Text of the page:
PORT VILA, Vanuatu (March 28, 2001 – The Trading Post/PINA Nius Online)---Vanuatu's growing political crisis was heading towards a climax today with an announcement expected from the president, Father John Bani.

It follows defections from the government of Prime Minister Barak Sope, which appear to give the Opposition, led by Edward Natapei, a parliamentary majority.

The Sope side has asked the president to dissolve parliament and call for general elections.

The Opposition side says parliament should sit and the issue be decided there.

Up to eight members are understood to have defected from the government.

It comes after months of controversy in Vanuatu, including the Sope government's involvement and alleged deals with an Asian businessman, Amarendra Nath Ghosh.

[An earlier report, Vanuatu Government Loses No Confidence Vote (see below) appears to have been in error.]

Earlier, the Vanuatu Trading Post reported Sope had refused to renew the contract of Rowan Downing, the Solicitor-General and Chief Adviser to the Attorney-General, despite the Asian Development Bank agreeing to finance a new contract.

Downing is a highly respected former Supreme Court judge in Vanuatu. He got on the wrong side of the Sope-led government because he was investigating the background and activities of Ghosh in depth, liaising with banks, state law offices and police forces around the world.

It is not known what he advised the Attorney General that the government did not agree with. But it appears that the Attorney General has not been consulted on some issues involving Ghosh, as Ismail Kalsakau has been seen sitting with the Prime Minister at conferences involving Ghosh. He was also part of the large contingent that traveled to Laos and Cambodia, where Ghosh has been appointed Vanuatu's representative.

Kalsakau, who works at Geoff Gee & Associates, is from Ifira and is the personal lawyer for Sope. In a government press conference a month ago, Sope advise that Kalsakau was being subcontracted to act for the government by the Attorney General’s Office.

Downing was also responsible for investigating financial irregularities and setting up the financial intelligence unit needed to comply with the money laundering act passed last year. He also gave advice to the Attorney General¹s office in preparing cases to go to court, how to conduct trials and a full range of functions.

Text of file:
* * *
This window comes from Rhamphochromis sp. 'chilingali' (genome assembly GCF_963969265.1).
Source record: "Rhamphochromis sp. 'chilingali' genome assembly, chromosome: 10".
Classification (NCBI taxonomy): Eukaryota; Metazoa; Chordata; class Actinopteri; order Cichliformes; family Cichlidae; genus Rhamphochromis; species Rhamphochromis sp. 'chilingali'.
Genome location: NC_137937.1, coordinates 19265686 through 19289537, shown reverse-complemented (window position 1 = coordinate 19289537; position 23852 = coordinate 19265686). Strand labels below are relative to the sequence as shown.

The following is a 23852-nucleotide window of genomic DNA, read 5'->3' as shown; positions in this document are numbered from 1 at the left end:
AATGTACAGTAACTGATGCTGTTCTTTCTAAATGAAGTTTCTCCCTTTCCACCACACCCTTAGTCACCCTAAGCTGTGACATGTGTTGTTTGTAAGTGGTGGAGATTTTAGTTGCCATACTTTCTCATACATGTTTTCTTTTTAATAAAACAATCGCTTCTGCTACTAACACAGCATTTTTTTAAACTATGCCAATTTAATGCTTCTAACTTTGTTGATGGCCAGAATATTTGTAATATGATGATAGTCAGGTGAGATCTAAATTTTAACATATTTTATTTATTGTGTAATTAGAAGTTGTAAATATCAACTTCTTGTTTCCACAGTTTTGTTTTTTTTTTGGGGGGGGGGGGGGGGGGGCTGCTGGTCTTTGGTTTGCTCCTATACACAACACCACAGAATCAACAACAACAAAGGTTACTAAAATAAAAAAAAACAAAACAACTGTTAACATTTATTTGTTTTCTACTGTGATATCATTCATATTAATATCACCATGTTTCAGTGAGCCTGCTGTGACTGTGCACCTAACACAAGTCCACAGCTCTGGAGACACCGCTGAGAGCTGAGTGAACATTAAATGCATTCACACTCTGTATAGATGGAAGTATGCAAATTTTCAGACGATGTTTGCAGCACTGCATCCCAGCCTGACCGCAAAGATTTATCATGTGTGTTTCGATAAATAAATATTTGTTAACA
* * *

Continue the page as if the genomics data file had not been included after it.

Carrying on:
The refusal by the government to renew Downing’s contract is well within their legal rights to do so. But it will raise concerns in ADB that the government is not complying with transparency in the reform process.

ADB has given the government US$ 330,000 over 18 months to strengthen the State Law Office, run workshops and a public awareness program and to provide a legal information center to provide free copies of bills to the public.

The State Law Office is seriously understaffed, according to legal sources, and the removal of Downing will have serious repercussions for the government. Without proper consultation and advice the State Law Office could find itself in trouble if legal cases are lost.

Downing was also a key person in restoring confidence in the Vanuatu Finance Center following action by the U.S. alleging Vanuatu is a money-laundering center. He set up the Financial Intelligence Unit and had been conducting probity checks into various business people the government were involved in deals with.

Trading Post broke the news that the government was considering not allowing Downing back into the country when he was on holiday. This was refuted by the Prime Minister at the time.

Pacific Islands News Association (PINA) Website: 


PORT VILA, Vanuatu (March 27, 2001 - Radio Australia’s Pacific Beat)---Vanuatu's government has fallen.

The opposition passed a motion of no confidence by a vote of 29-23 in the administration of Prime Minister Barak Sope.

The Council of Ministers has asked the president to dissolve Parliament and call for fresh elections.

Opposition leader Edward Natapei, who heads the Vanu‘aku Party, says the government has badly mismanaged Vanuatu's financial affairs.

Natapei said the government has done little to encourage private investment in the country.

"The current government has been trying to promote investment through one or two people. A lot of the investors who wanted to come in found it difficult to work with the government," he said.

He noted that the government is facing a financial crisis. Many departments don’t have the money to provided essential services to the public.

"We’ve taken this move to try and save the nation," he said.

Natapei said Vanuatu must also work to be removed from the list of nations allegedly involved in money laundering schemes in the Pacific.

"If nothing is done by the end of July, we will face a lot of problems," he said.

The opposition party has been urging the prime minister for the past few months to resign.

For additional reports from Radio Australia/Pacific Beat, go to PACIFIC ISLANDS REPORT News/Information Links: Radio/TV News/Radio Australia/Pacific Beat.

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